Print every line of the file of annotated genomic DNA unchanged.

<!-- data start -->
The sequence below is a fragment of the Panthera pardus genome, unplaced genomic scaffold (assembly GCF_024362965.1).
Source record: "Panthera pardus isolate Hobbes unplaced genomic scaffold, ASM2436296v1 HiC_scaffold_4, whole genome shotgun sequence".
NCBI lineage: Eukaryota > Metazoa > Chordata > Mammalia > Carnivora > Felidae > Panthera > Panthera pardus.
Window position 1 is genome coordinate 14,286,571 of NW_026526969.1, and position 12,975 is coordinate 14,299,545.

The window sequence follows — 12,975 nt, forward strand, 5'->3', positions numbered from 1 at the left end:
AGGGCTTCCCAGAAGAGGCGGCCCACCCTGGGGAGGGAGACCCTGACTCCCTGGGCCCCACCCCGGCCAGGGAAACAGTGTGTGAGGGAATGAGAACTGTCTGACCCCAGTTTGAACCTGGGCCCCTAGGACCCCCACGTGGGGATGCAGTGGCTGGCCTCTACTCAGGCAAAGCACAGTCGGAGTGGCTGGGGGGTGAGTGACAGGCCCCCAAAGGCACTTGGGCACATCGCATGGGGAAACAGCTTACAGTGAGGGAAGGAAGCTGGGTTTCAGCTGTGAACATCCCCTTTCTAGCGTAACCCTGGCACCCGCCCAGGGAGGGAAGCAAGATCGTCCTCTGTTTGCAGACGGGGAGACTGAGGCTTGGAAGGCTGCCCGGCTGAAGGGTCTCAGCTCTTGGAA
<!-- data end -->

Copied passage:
The sequence below is a fragment of the Panthera pardus genome, unplaced genomic scaffold (assembly GCF_024362965.1).
Source record: "Panthera pardus isolate Hobbes unplaced genomic scaffold, ASM2436296v1 HiC_scaffold_4, whole genome shotgun sequence".
NCBI lineage: Eukaryota > Metazoa > Chordata > Mammalia > Carnivora > Felidae > Panthera > Panthera pardus.
Window position 1 is genome coordinate 14,286,571 of NW_026526969.1, and position 12,975 is coordinate 14,299,545.

The window sequence follows — 12,975 nt, forward strand, 5'->3', positions numbered from 1 at the left end:
AGGGCTTCCCAGAAGAGGCGGCCCACCCTGGGGAGGGAGACCCTGACTCCCTGGGCCCCACCCCGGCCAGGGAAACAGTGTGTGAGGGAATGAGAACTGTCTGACCCCAGTTTGAACCTGGGCCCCTAGGACCCCCACGTGGGGATGCAGTGGCTGGCCTCTACTCAGGCAAAGCACAGTCGGAGTGGCTGGGGGGTGAGTGACAGGCCCCCAAAGGCACTTGGGCACATCGCATGGGGAAACAGCTTACAGTGAGGGAAGGAAGCTGGGTTTCAGCTGTGAACATCCCCTTTCTAGCGTAACCCTGGCACCCGCCCAGGGAGGGAAGCAAGATCGTCCTCTGTTTGCAGACGGGGAGACTGAGGCTTGGAAGGCTGCCCGGCTGAAGGGTCTCAGCTCTTGGAA